Let's talk about what the GOP, and more specifically David Perdue, needs to do on Election Day in order to prevail. It's nothing impossible, in my view. But it's worth thinking through where the GOP burden stands after the strong Democratic early vote in Georgia
Let's stipulate for this whole discussion that absolutely no one has changed their vote since the election.
If so, then our estimate is that Ossoff will amass a lead of around 350k out of the advance vote, including what he'll net out of ~100k absentee votes still to arrive
There's some fuzziness on any estimate like this, of course. But the fundamentals here are pretty straightforward, and clear to anyone with a voter file, based on the partisan makeup of the vote and the vigorous Black turnout. It's confirmed in our NYT/Siena poll data as well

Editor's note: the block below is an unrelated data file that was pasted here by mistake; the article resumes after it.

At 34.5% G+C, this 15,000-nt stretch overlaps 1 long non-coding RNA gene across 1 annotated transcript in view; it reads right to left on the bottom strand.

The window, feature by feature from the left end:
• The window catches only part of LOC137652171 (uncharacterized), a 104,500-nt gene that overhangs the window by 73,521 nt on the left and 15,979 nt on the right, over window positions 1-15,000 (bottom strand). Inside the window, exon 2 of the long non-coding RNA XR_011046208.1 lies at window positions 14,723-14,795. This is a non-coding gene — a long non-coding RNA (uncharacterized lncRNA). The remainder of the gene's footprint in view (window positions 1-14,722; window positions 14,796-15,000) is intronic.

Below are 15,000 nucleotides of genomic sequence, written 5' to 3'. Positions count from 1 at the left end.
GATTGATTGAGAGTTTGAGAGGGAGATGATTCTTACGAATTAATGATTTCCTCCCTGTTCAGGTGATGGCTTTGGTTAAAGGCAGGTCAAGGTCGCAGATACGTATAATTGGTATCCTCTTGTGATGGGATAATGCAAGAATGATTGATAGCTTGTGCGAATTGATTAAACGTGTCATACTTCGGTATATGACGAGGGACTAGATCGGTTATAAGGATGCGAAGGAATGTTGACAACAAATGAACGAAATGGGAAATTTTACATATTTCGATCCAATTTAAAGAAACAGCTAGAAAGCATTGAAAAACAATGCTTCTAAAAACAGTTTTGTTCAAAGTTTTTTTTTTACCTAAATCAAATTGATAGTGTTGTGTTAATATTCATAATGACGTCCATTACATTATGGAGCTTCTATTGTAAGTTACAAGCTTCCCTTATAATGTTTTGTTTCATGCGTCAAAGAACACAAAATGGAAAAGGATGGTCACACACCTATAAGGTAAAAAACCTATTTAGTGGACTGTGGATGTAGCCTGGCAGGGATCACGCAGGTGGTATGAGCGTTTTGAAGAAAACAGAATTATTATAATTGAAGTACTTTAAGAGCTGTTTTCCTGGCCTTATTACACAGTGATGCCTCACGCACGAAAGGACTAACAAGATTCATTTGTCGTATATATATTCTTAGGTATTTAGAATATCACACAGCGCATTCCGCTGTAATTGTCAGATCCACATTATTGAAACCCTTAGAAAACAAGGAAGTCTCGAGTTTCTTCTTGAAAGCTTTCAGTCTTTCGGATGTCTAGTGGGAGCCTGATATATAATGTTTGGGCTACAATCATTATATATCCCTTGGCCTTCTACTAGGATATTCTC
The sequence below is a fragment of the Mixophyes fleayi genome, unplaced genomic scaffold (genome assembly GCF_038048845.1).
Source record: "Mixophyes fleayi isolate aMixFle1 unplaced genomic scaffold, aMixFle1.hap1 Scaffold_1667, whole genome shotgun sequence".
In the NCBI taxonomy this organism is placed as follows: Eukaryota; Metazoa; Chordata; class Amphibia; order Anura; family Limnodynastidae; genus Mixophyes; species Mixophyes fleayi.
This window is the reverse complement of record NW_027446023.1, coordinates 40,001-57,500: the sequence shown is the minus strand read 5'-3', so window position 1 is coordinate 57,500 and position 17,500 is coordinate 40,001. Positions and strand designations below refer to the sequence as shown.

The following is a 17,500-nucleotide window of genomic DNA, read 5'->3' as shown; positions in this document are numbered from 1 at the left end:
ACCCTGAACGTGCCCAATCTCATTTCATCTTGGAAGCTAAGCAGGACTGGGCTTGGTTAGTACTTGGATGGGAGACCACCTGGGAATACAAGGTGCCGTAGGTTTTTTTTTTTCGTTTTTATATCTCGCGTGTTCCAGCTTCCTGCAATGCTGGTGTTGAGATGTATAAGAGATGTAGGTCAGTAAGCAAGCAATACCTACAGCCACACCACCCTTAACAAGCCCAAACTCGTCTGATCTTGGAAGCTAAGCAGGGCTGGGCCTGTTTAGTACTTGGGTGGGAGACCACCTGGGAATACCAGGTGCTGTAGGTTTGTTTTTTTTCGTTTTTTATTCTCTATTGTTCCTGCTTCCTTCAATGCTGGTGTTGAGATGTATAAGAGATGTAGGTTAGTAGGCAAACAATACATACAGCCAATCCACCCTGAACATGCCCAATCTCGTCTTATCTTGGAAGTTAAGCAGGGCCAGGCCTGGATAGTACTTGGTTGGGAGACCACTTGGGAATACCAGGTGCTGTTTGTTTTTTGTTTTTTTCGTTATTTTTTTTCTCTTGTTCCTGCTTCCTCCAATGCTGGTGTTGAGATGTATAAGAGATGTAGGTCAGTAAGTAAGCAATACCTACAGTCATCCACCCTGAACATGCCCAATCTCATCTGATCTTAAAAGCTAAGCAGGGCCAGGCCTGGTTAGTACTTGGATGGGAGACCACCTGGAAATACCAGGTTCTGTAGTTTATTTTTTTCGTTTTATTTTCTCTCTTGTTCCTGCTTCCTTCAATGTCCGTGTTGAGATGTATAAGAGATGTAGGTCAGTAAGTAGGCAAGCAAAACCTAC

One rough way to see: in the gen, Ossoff won 51.6^ of the major party advance vote, and Dem primary voters represented 49.9 percent of the advance vote. In runoff, it was D53.1 yesterday, projected to 53.4 after mail done. That 3.5 pt shift + 51.6 = 55.1%; our estimate is 55.5.
So now Perdue would need 350k votes to fight back to a tie. What would that look like?
Well it would entail something more than Nov., when he won by 218k votes on Election Day with nearly 62% of the mjr vote. Of course, the strong Dem turnout means there are more GOPers left now